Create Online Training Courses for your Unique Learning Needs

At UL, adult learning experts can review an organization’s current training matrix and competency plans to identify gaps in learning solutions where off-the-shelf or custom training can close those gaps.

Step 2: Assess the training’s effectiveness    

When training is assumed to be the right intervention, a post-training analysis or audit confirms if the training produces the desired performance outcome.

Example: Information collected during the review might include the learner’s opinion on the effectiveness of the training and the impact of the training on the employee’s job performance. It can also measure the clearness and relevancy of the content.

For eLearning, a post-training review often provides metrics on the average pacing of the course, time spent completing the course and insight to the assessment–the number of questions answered correctly, the number of attempts until it is marked as passed and other diagnostic data.

Valuable data also comes from auditing pre-training performance as compared to post-training performance.

Example: Testing an employee’s skills before and after the training to identify performance improvement.

If there were no external environmental or personal factor changes, improved employee performance can link to the effectiveness of the training event.

Organizations who are interested in preventing serious losses due to safety lapses consistently review training programs to ensure employees are receiving targeted training to prevent safety incidents.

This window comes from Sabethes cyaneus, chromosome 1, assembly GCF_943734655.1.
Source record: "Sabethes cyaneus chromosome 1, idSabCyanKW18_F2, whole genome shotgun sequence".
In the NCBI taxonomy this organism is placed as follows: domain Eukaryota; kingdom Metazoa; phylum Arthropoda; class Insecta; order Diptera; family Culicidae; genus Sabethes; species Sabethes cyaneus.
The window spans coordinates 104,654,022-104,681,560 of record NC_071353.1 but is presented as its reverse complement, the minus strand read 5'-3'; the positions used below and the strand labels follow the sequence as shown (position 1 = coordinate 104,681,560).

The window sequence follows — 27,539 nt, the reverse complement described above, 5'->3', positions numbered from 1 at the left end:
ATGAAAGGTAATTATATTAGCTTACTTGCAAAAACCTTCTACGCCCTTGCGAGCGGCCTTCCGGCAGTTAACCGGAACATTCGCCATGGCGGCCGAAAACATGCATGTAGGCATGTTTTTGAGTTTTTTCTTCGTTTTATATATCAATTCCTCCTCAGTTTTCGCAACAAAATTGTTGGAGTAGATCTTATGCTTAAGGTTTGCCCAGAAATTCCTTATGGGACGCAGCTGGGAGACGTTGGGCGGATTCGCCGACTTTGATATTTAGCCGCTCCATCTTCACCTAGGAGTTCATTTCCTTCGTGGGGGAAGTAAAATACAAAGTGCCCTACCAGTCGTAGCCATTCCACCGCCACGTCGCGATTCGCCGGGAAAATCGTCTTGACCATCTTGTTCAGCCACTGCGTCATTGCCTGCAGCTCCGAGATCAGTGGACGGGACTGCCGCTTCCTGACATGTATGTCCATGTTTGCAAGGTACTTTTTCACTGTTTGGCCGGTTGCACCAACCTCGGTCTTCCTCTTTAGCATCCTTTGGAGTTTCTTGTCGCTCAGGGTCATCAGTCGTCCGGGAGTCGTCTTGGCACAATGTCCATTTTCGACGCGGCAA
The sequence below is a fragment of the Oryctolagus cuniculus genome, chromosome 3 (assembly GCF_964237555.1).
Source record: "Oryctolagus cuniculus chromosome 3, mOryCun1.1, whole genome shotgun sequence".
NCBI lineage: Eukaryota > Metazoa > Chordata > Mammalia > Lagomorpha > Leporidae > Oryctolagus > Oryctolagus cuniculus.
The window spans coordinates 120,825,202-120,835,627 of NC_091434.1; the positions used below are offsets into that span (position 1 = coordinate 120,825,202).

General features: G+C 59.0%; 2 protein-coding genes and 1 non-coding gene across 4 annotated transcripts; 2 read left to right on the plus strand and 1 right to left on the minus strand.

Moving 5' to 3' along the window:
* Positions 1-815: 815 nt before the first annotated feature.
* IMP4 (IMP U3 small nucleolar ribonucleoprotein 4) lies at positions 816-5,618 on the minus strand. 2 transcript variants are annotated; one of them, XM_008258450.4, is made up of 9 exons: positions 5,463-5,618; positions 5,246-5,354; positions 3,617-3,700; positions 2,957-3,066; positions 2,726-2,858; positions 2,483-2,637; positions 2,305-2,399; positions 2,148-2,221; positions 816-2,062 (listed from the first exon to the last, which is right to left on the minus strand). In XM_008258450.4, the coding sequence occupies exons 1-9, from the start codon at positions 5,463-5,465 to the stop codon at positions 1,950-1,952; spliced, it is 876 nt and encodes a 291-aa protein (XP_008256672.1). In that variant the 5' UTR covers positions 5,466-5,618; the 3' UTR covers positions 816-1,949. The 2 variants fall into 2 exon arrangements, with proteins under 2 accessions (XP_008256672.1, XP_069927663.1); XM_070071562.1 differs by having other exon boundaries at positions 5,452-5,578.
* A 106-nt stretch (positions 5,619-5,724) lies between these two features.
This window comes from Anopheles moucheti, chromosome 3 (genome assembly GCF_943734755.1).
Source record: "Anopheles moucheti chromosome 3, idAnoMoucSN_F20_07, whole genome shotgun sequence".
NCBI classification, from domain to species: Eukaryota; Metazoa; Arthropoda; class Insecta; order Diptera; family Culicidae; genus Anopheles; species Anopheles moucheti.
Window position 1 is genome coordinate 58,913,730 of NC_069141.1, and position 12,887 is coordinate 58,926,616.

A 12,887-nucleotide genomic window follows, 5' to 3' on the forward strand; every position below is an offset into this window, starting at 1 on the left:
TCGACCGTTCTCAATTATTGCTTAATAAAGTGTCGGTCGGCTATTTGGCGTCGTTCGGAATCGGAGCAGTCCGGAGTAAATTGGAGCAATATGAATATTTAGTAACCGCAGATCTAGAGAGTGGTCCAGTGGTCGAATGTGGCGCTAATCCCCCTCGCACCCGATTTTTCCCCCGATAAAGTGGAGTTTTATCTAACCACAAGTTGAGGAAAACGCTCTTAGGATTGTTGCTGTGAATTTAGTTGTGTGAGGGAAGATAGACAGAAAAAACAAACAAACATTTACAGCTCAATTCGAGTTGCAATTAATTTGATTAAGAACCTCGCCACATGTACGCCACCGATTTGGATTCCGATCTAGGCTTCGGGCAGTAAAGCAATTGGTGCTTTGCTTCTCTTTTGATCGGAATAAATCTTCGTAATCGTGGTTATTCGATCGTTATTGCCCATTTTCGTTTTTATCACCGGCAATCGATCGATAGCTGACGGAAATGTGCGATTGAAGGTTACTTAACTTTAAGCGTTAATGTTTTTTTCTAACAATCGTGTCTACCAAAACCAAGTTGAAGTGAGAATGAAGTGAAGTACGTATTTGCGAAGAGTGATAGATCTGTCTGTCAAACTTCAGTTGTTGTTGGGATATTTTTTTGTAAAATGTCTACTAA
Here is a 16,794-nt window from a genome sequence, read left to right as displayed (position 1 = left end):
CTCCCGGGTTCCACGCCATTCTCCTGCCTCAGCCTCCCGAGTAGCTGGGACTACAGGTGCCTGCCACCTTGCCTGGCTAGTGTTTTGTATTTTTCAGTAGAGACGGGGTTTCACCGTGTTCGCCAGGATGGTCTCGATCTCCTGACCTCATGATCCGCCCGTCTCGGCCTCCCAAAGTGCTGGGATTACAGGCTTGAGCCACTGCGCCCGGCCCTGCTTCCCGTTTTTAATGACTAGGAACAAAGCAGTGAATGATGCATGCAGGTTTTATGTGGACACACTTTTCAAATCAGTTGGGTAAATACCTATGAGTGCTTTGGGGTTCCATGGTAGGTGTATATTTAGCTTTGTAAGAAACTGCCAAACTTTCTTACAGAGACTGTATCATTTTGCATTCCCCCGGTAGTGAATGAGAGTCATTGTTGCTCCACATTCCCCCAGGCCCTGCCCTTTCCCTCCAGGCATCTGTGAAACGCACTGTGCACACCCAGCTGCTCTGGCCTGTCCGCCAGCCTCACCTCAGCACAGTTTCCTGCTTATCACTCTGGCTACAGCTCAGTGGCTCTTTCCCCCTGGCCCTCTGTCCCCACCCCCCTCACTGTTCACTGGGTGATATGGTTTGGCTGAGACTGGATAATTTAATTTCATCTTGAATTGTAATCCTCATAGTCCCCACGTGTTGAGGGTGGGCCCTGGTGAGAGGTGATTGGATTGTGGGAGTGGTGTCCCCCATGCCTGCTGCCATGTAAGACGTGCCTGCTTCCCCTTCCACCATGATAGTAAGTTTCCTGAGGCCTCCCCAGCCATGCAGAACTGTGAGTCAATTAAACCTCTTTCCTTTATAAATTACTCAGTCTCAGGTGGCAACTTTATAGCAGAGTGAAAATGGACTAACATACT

Step 3: Analyze post-training metrics

When delivering eLearning via a dynamic learning management system (LMS), post-training audits benefit from the data compiled from thousands of learners.

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This data helps learning and development professionals to isolate unsatisfactory course content through test question results, topics completed too quickly, or common exit points in the course. (Thank you, big data.)

UL PURE® Learning experts continuously review and improve training programs to ensure learning content is current, engaging and leads to measurable improvement in worker performance and expertise.

Successful professional development requires measurable outcomes

A continuum of technological activity in the business world today requires a powerful training arsenal to keep employees compliant, upskilled, motivated and performing optimally.

But these training efforts need to be measured and assessed to ensure the manpower and expense devoted to professional development meets desired educational goals and performance outcomes.

UL PURE® Learning has provided 50 million annual training completions worldwide designed specifically for today’s digital and mobile learners around the world. Our eLearning software solutions optimize employee skills and empower clients to focus on growing their business while we support their training efforts.

To learn more about training needs analysis and other facets of employee education, contact our team of eLearning professionals at ULehss@UL.com.